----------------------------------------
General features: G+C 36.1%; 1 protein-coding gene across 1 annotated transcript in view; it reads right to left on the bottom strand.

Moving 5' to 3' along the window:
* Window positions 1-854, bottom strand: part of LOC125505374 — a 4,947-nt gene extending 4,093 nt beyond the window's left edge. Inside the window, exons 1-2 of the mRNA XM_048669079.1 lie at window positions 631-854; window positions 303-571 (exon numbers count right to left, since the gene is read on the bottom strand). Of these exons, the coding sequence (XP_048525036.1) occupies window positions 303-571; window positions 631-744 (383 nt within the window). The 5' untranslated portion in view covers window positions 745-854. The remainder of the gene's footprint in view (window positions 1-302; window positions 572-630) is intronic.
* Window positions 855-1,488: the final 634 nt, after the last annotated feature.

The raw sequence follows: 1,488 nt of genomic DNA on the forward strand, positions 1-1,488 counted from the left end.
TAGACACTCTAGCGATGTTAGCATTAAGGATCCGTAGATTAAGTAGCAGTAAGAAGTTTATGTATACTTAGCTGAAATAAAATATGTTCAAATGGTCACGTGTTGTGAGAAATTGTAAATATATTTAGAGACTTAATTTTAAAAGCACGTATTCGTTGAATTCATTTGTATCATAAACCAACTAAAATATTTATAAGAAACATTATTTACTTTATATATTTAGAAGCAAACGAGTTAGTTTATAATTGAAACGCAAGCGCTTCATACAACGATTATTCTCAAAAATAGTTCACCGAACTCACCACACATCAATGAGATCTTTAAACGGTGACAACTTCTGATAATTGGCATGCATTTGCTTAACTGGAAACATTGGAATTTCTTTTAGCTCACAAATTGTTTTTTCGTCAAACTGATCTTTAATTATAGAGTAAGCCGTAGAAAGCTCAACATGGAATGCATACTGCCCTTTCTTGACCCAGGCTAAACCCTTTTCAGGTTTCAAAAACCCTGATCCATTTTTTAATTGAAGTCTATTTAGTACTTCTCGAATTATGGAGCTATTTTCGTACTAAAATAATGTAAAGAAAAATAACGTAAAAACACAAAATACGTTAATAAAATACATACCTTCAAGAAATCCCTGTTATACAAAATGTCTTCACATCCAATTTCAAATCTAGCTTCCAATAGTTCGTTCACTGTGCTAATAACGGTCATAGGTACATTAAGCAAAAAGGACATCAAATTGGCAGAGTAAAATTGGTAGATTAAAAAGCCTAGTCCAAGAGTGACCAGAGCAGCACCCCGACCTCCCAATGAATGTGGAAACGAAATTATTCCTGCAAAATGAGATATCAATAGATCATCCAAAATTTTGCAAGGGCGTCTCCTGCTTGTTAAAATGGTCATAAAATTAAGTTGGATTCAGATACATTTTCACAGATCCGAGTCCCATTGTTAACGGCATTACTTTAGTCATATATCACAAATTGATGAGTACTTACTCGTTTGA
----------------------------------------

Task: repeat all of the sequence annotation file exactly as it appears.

General features: G+C 36.1%; 1 protein-coding gene across 1 annotated transcript in view; it reads right to left on the bottom strand.

Moving 5' to 3' along the window:
* Window positions 1-854, bottom strand: part of LOC125505374 — a 4,947-nt gene extending 4,093 nt beyond the window's left edge. Inside the window, exons 1-2 of the mRNA XM_048669079.1 lie at window positions 631-854; window positions 303-571 (exon numbers count right to left, since the gene is read on the bottom strand). Of these exons, the coding sequence (XP_048525036.1) occupies window positions 303-571; window positions 631-744 (383 nt within the window). The 5' untranslated portion in view covers window positions 745-854. The remainder of the gene's footprint in view (window positions 1-302; window positions 572-630) is intronic.
* Window positions 855-1,488: the final 634 nt, after the last annotated feature.

The raw sequence follows: 1,488 nt of genomic DNA on the forward strand, positions 1-1,488 counted from the left end.
TAGACACTCTAGCGATGTTAGCATTAAGGATCCGTAGATTAAGTAGCAGTAAGAAGTTTATGTATACTTAGCTGAAATAAAATATGTTCAAATGGTCACGTGTTGTGAGAAATTGTAAATATATTTAGAGACTTAATTTTAAAAGCACGTATTCGTTGAATTCATTTGTATCATAAACCAACTAAAATATTTATAAGAAACATTATTTACTTTATATATTTAGAAGCAAACGAGTTAGTTTATAATTGAAACGCAAGCGCTTCATACAACGATTATTCTCAAAAATAGTTCACCGAACTCACCACACATCAATGAGATCTTTAAACGGTGACAACTTCTGATAATTGGCATGCATTTGCTTAACTGGAAACATTGGAATTTCTTTTAGCTCACAAATTGTTTTTTCGTCAAACTGATCTTTAATTATAGAGTAAGCCGTAGAAAGCTCAACATGGAATGCATACTGCCCTTTCTTGACCCAGGCTAAACCCTTTTCAGGTTTCAAAAACCCTGATCCATTTTTTAATTGAAGTCTATTTAGTACTTCTCGAATTATGGAGCTATTTTCGTACTAAAATAATGTAAAGAAAAATAACGTAAAAACACAAAATACGTTAATAAAATACATACCTTCAAGAAATCCCTGTTATACAAAATGTCTTCACATCCAATTTCAAATCTAGCTTCCAATAGTTCGTTCACTGTGCTAATAACGGTCATAGGTACATTAAGCAAAAAGGACATCAAATTGGCAGAGTAAAATTGGTAGATTAAAAAGCCTAGTCCAAGAGTGACCAGAGCAGCACCCCGACCTCCCAATGAATGTGGAAACGAAATTATTCCTGCAAAATGAGATATCAATAGATCATCCAAAATTTTGCAAGGGCGTCTCCTGCTTGTTAAAATGGTCATAAAATTAAGTTGGATTCAGATACATTTTCACAGATCCGAGTCCCATTGTTAACGGCATTACTTTAGTCATATATCACAAATTGATGAGTACTTACTCGTTTGA